From Walker Evans, Columbus, OH – Thanks, Walker!
Last month I was pointed toward an interesting article on CNNMoney.com about Youngstown’s plan for shrinkage. I recall discussing the idea with Kyle Ezell last summer as it was making the news rounds under the name of “planned decline,” and I think was being directed at a different North-East Ohio City (I can’t recall if it was Akron or Canton or Cleveland). Needless to say, Kyle did not like the idea.
Personally, I’m kind of torn on this topic.
I hate to see historic structures destroyed, but at the same time there’s no sense in letting buildings rot beyond repair when there’s no one to move back into them. It’s sort of like keeping junk in your basement. It could be worth something some day if you wait long enough, but until then it’s just material taking up space and collecting mold and dust.
I do think some cities such as Youngstown are going to have to wait a long time before their urban cores start to grow again no matter what they do. And I’m not sure in the long-term how much a concept like this will help or hurt. Young Professionals are a hot commodity that every city in the great lakes region are fighting for, but YPs alone cannot fix the problems that Youngstown is facing.
It’s definitely going to be one of those “wait-and-see” scenarios. In Columbus we thankfully don’t have the same type of decline problem (our downtown has actually had residential growth in the past decade) but we’re all still cursing and moaning over the fact that we’ve lost a lot of buildings to parking lots and highways over the past half century. It had to have been a good idea to someone during a certain point in history though. I don’t think 50 years ago most people could have imagined it would be a problem for today’s citizens as urban renewal swings back into style and highways have become less of a technological marvel and more of an eyesore.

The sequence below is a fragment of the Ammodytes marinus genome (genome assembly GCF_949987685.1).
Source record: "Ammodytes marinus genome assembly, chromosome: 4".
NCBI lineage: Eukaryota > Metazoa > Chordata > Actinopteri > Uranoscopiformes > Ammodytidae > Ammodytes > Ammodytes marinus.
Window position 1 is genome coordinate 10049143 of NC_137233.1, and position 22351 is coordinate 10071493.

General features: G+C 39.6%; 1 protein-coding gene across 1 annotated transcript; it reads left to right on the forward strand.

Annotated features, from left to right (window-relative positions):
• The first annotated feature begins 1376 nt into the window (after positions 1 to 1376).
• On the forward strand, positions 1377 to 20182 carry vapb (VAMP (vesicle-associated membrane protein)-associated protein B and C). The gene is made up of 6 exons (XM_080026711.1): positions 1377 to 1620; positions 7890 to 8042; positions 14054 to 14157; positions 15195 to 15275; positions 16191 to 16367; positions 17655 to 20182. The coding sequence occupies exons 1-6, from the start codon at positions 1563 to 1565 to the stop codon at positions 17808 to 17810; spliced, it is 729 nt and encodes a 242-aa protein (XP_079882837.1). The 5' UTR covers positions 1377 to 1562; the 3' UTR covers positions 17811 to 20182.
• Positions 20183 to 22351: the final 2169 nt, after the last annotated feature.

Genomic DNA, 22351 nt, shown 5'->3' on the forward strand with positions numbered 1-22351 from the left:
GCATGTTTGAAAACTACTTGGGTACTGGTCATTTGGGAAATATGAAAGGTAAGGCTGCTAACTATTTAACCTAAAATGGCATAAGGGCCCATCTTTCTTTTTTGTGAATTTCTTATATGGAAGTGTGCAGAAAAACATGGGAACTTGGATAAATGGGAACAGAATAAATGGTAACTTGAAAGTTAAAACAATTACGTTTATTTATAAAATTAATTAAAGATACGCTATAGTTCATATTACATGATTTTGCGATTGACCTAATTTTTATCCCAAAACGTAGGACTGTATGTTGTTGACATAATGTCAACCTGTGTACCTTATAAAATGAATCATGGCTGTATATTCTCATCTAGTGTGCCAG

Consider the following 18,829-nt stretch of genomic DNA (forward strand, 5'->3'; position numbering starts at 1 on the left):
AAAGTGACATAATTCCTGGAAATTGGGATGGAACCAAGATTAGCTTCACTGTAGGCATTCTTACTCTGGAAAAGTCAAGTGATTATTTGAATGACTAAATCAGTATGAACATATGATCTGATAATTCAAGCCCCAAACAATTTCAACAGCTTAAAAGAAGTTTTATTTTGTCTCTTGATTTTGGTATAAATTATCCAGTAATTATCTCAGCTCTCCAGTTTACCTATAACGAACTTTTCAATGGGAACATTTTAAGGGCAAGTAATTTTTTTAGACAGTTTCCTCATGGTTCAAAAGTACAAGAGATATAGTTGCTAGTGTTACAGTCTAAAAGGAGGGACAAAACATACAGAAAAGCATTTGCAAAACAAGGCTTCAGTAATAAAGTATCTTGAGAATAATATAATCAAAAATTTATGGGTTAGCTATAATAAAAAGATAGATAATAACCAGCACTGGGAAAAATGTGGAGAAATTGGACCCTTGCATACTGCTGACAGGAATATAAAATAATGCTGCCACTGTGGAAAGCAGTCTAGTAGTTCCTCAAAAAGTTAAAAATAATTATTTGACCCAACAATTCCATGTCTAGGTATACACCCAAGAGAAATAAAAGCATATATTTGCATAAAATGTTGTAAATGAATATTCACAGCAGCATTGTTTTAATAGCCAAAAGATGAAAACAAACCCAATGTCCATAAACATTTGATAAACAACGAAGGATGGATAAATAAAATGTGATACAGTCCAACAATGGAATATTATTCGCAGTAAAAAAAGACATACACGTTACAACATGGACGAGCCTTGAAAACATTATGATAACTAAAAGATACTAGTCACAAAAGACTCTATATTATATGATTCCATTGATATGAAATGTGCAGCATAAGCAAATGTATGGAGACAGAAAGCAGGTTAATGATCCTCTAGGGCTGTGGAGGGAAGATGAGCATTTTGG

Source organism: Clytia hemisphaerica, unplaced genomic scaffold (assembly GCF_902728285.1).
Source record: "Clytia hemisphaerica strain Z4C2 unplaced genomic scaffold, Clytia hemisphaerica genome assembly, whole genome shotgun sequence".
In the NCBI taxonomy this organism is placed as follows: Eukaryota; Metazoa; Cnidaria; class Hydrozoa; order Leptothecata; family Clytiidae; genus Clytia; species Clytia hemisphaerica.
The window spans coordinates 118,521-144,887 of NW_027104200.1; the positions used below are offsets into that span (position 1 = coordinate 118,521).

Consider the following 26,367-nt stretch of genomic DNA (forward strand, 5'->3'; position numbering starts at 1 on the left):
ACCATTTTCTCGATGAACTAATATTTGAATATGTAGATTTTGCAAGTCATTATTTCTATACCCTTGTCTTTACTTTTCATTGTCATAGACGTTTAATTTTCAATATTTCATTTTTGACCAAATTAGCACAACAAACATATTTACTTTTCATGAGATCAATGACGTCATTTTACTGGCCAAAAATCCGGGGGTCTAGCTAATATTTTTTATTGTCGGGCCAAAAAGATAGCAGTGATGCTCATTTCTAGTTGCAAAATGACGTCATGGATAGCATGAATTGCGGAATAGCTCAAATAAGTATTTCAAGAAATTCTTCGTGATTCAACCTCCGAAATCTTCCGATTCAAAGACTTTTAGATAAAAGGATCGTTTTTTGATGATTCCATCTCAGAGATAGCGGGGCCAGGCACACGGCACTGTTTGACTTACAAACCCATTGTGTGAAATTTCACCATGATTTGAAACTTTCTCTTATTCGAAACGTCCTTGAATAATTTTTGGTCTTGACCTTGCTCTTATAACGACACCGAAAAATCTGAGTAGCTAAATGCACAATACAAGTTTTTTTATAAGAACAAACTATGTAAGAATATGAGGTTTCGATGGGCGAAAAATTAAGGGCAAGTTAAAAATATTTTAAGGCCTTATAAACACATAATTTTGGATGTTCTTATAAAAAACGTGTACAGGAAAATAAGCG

Same goes for replacing the railed Streetcar system with buses. We used to have a fully functional passenger rail system throughout our city (map here) but it was ripped up (you can still find some old tracks left on a few streets). It made perfect sense at the time to rip it out. Gas cost a fraction of what it does today and the autobus was an amazing piece of technology (when was the last time you heard a city bus called that?). There was really no way to foresee how things would shape up decades down the road. Hindsight is always 20/20.
Anyway, I guess the unanswerable question here is whether or not this urban planned decline will be a move that Youngstown and other shrinking cities will be thankful for taking, or regret taking in the mid-to-late 21st century.